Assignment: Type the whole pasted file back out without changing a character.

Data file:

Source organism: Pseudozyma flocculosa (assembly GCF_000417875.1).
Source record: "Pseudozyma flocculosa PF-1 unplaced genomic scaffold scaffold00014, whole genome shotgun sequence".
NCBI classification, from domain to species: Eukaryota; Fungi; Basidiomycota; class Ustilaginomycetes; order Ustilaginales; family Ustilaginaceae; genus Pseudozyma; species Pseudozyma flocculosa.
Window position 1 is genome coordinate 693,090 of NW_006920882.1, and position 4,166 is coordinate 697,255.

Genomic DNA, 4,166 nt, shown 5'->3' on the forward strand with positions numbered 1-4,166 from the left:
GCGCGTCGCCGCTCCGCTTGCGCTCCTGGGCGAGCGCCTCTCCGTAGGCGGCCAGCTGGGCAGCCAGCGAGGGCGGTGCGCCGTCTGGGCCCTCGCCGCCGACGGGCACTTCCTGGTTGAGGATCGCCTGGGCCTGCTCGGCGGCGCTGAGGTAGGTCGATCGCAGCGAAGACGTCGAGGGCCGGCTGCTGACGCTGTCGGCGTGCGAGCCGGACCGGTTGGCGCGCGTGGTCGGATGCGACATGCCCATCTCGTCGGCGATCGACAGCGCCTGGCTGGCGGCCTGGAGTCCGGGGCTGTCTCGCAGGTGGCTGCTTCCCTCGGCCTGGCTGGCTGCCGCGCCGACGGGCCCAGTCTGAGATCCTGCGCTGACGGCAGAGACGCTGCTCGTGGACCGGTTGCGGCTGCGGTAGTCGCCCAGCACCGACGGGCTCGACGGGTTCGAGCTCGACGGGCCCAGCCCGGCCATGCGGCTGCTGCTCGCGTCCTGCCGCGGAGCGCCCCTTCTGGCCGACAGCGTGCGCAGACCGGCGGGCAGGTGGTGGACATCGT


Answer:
Source organism: Pseudozyma flocculosa (assembly GCF_000417875.1).
Source record: "Pseudozyma flocculosa PF-1 unplaced genomic scaffold scaffold00014, whole genome shotgun sequence".
NCBI classification, from domain to species: Eukaryota; Fungi; Basidiomycota; class Ustilaginomycetes; order Ustilaginales; family Ustilaginaceae; genus Pseudozyma; species Pseudozyma flocculosa.
Window position 1 is genome coordinate 693,090 of NW_006920882.1, and position 4,166 is coordinate 697,255.

Genomic DNA, 4,166 nt, shown 5'->3' on the forward strand with positions numbered 1-4,166 from the left:
GCGCGTCGCCGCTCCGCTTGCGCTCCTGGGCGAGCGCCTCTCCGTAGGCGGCCAGCTGGGCAGCCAGCGAGGGCGGTGCGCCGTCTGGGCCCTCGCCGCCGACGGGCACTTCCTGGTTGAGGATCGCCTGGGCCTGCTCGGCGGCGCTGAGGTAGGTCGATCGCAGCGAAGACGTCGAGGGCCGGCTGCTGACGCTGTCGGCGTGCGAGCCGGACCGGTTGGCGCGCGTGGTCGGATGCGACATGCCCATCTCGTCGGCGATCGACAGCGCCTGGCTGGCGGCCTGGAGTCCGGGGCTGTCTCGCAGGTGGCTGCTTCCCTCGGCCTGGCTGGCTGCCGCGCCGACGGGCCCAGTCTGAGATCCTGCGCTGACGGCAGAGACGCTGCTCGTGGACCGGTTGCGGCTGCGGTAGTCGCCCAGCACCGACGGGCTCGACGGGTTCGAGCTCGACGGGCCCAGCCCGGCCATGCGGCTGCTGCTCGCGTCCTGCCGCGGAGCGCCCCTTCTGGCCGACAGCGTGCGCAGACCGGCGGGCAGGTGGTGGACATCGT